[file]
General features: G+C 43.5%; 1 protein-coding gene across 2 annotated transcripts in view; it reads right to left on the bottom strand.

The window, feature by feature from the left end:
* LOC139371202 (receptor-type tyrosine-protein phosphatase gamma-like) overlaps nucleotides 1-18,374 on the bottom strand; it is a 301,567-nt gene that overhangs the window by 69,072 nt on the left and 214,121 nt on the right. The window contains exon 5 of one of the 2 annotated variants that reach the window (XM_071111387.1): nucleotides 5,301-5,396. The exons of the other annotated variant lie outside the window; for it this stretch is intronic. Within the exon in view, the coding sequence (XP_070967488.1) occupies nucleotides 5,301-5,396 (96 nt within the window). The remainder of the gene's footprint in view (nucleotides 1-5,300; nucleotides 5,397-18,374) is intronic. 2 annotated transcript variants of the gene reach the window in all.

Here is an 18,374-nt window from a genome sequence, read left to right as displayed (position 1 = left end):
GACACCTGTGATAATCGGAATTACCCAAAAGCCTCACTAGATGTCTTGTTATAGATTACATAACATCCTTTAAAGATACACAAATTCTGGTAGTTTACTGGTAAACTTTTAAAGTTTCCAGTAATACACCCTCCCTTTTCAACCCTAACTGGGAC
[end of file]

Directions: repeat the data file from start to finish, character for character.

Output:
General features: G+C 43.5%; 1 protein-coding gene across 2 annotated transcripts in view; it reads right to left on the bottom strand.

The window, feature by feature from the left end:
* LOC139371202 (receptor-type tyrosine-protein phosphatase gamma-like) overlaps nucleotides 1-18,374 on the bottom strand; it is a 301,567-nt gene that overhangs the window by 69,072 nt on the left and 214,121 nt on the right. The window contains exon 5 of one of the 2 annotated variants that reach the window (XM_071111387.1): nucleotides 5,301-5,396. The exons of the other annotated variant lie outside the window; for it this stretch is intronic. Within the exon in view, the coding sequence (XP_070967488.1) occupies nucleotides 5,301-5,396 (96 nt within the window). The remainder of the gene's footprint in view (nucleotides 1-5,300; nucleotides 5,397-18,374) is intronic. 2 annotated transcript variants of the gene reach the window in all.

Here is an 18,374-nt window from a genome sequence, read left to right as displayed (position 1 = left end):
GACACCTGTGATAATCGGAATTACCCAAAAGCCTCACTAGATGTCTTGTTATAGATTACATAACATCCTTTAAAGATACACAAATTCTGGTAGTTTACTGGTAAACTTTTAAAGTTTCCAGTAATACACCCTCCCTTTTCAACCCTAACTGGGAC